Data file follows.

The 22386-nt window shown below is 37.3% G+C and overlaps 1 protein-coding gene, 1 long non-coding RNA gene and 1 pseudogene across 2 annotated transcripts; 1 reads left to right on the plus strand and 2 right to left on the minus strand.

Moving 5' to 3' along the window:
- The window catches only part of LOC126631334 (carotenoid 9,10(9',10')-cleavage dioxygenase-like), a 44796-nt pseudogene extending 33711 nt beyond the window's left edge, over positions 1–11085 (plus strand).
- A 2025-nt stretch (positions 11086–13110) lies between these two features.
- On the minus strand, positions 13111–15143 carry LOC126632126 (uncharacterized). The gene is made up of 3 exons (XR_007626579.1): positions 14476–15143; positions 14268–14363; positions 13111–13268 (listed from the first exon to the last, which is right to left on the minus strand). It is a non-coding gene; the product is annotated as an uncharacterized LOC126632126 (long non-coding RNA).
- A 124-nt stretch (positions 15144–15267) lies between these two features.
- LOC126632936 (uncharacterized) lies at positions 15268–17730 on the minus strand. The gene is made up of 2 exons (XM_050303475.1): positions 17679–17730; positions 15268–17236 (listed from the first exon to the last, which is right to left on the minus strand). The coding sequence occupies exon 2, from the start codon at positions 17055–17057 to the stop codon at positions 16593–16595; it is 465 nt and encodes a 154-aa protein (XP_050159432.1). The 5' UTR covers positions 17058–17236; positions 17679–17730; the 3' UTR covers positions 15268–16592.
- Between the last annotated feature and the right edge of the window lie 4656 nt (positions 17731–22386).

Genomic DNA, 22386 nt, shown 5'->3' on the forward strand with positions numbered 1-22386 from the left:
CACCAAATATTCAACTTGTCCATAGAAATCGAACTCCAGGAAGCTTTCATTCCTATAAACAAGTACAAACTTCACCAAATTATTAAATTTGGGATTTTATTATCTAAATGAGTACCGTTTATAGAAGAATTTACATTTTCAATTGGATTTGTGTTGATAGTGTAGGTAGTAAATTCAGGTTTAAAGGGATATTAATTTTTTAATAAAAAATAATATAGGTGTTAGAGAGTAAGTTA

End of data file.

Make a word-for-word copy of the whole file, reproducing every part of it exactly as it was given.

The 22386-nt window shown below is 37.3% G+C and overlaps 1 protein-coding gene, 1 long non-coding RNA gene and 1 pseudogene across 2 annotated transcripts; 1 reads left to right on the plus strand and 2 right to left on the minus strand.

Moving 5' to 3' along the window:
- The window catches only part of LOC126631334 (carotenoid 9,10(9',10')-cleavage dioxygenase-like), a 44796-nt pseudogene extending 33711 nt beyond the window's left edge, over positions 1–11085 (plus strand).
- A 2025-nt stretch (positions 11086–13110) lies between these two features.
- On the minus strand, positions 13111–15143 carry LOC126632126 (uncharacterized). The gene is made up of 3 exons (XR_007626579.1): positions 14476–15143; positions 14268–14363; positions 13111–13268 (listed from the first exon to the last, which is right to left on the minus strand). It is a non-coding gene; the product is annotated as an uncharacterized LOC126632126 (long non-coding RNA).
- A 124-nt stretch (positions 15144–15267) lies between these two features.
- LOC126632936 (uncharacterized) lies at positions 15268–17730 on the minus strand. The gene is made up of 2 exons (XM_050303475.1): positions 17679–17730; positions 15268–17236 (listed from the first exon to the last, which is right to left on the minus strand). The coding sequence occupies exon 2, from the start codon at positions 17055–17057 to the stop codon at positions 16593–16595; it is 465 nt and encodes a 154-aa protein (XP_050159432.1). The 5' UTR covers positions 17058–17236; positions 17679–17730; the 3' UTR covers positions 15268–16592.
- Between the last annotated feature and the right edge of the window lie 4656 nt (positions 17731–22386).

Genomic DNA, 22386 nt, shown 5'->3' on the forward strand with positions numbered 1-22386 from the left:
CACCAAATATTCAACTTGTCCATAGAAATCGAACTCCAGGAAGCTTTCATTCCTATAAACAAGTACAAACTTCACCAAATTATTAAATTTGGGATTTTATTATCTAAATGAGTACCGTTTATAGAAGAATTTACATTTTCAATTGGATTTGTGTTGATAGTGTAGGTAGTAAATTCAGGTTTAAAGGGATATTAATTTTTTAATAAAAAATAATATAGGTGTTAGAGAGTAAGTTA